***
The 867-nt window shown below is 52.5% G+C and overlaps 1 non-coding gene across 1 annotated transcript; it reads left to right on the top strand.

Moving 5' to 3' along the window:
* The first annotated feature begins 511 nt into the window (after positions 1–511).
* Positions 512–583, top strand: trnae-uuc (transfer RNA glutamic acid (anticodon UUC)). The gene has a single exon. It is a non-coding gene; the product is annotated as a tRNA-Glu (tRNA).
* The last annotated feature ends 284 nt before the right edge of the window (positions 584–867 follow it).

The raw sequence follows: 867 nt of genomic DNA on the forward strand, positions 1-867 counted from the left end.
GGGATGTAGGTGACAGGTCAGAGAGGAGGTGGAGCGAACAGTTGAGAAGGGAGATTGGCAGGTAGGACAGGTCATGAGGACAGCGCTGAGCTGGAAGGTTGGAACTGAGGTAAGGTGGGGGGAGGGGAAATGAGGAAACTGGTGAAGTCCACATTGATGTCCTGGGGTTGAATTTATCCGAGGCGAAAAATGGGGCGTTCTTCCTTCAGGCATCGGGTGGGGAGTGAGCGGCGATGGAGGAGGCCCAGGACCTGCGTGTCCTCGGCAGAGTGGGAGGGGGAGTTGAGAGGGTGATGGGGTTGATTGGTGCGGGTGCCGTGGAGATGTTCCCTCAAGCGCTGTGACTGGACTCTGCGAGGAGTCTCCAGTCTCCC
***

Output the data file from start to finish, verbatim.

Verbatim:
The 867-nt window shown below is 52.5% G+C and overlaps 1 non-coding gene across 1 annotated transcript; it reads left to right on the top strand.

Moving 5' to 3' along the window:
* The first annotated feature begins 511 nt into the window (after positions 1–511).
* Positions 512–583, top strand: trnae-uuc (transfer RNA glutamic acid (anticodon UUC)). The gene has a single exon. It is a non-coding gene; the product is annotated as a tRNA-Glu (tRNA).
* The last annotated feature ends 284 nt before the right edge of the window (positions 584–867 follow it).

The raw sequence follows: 867 nt of genomic DNA on the forward strand, positions 1-867 counted from the left end.
GGGATGTAGGTGACAGGTCAGAGAGGAGGTGGAGCGAACAGTTGAGAAGGGAGATTGGCAGGTAGGACAGGTCATGAGGACAGCGCTGAGCTGGAAGGTTGGAACTGAGGTAAGGTGGGGGGAGGGGAAATGAGGAAACTGGTGAAGTCCACATTGATGTCCTGGGGTTGAATTTATCCGAGGCGAAAAATGGGGCGTTCTTCCTTCAGGCATCGGGTGGGGAGTGAGCGGCGATGGAGGAGGCCCAGGACCTGCGTGTCCTCGGCAGAGTGGGAGGGGGAGTTGAGAGGGTGATGGGGTTGATTGGTGCGGGTGCCGTGGAGATGTTCCCTCAAGCGCTGTGACTGGACTCTGCGAGGAGTCTCCAGTCTCCC